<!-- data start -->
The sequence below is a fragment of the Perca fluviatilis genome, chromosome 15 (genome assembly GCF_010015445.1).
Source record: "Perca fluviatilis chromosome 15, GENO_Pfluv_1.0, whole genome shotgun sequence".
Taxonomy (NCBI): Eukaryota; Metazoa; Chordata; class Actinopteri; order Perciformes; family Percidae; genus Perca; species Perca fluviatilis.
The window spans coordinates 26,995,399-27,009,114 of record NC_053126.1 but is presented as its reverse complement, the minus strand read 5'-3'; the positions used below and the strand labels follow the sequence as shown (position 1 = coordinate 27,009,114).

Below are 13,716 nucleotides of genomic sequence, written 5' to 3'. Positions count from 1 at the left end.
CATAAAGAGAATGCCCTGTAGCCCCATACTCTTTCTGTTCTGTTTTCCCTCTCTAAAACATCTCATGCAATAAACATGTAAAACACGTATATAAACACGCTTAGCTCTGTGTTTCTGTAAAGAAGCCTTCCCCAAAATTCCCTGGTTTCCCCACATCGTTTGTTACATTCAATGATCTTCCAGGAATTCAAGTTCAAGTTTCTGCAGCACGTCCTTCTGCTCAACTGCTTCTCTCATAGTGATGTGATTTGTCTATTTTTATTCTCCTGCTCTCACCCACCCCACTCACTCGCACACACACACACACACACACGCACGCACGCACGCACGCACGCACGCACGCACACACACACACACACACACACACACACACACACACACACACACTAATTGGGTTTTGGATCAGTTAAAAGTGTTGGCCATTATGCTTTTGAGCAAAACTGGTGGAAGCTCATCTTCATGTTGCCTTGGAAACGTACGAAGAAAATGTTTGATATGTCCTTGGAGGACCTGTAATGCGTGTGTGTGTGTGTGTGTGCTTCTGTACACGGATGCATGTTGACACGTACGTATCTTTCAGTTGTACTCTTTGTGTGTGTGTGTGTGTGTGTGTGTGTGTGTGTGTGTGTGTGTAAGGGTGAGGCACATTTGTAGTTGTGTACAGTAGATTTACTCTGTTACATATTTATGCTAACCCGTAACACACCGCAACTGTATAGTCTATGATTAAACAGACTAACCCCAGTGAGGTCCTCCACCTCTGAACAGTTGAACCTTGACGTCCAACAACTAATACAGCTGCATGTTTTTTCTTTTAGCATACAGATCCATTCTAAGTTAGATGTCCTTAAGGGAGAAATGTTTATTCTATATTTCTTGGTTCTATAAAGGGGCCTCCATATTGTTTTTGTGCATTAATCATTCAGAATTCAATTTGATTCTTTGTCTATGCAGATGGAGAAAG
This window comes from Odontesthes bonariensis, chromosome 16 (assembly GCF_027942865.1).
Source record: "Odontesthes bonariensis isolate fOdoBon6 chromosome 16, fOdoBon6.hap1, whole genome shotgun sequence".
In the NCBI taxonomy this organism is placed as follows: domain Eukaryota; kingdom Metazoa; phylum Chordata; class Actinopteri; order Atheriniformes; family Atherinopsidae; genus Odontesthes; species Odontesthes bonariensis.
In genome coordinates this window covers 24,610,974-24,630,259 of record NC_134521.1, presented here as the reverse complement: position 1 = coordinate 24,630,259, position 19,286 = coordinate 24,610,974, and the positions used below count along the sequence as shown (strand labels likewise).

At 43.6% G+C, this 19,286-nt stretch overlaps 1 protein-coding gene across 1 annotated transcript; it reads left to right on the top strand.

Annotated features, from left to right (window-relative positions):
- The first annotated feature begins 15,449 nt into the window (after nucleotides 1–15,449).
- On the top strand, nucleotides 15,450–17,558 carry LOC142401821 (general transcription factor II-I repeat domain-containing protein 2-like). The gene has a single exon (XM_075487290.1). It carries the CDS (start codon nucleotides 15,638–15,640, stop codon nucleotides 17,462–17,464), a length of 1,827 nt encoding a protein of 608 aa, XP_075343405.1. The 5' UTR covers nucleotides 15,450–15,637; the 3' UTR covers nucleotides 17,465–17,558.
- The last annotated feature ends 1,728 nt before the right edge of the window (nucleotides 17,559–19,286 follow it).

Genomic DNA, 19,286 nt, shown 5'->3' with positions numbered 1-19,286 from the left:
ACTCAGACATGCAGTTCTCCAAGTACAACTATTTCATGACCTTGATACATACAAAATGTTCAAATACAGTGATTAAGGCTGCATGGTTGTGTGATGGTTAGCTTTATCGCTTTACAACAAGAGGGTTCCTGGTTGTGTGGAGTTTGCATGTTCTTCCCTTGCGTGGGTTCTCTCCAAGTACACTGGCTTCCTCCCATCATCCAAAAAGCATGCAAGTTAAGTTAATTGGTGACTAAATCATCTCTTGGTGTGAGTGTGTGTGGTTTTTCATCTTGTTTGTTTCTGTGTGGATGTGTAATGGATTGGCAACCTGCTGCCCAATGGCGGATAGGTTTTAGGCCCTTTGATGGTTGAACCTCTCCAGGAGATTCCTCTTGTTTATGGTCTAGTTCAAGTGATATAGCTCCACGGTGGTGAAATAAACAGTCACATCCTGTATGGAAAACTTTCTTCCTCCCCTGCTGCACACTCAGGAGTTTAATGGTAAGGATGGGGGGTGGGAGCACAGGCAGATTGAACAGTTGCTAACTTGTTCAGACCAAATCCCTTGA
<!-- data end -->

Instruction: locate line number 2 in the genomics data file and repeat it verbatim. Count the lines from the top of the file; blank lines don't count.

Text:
Source record: "Perca fluviatilis chromosome 15, GENO_Pfluv_1.0, whole genome shotgun sequence".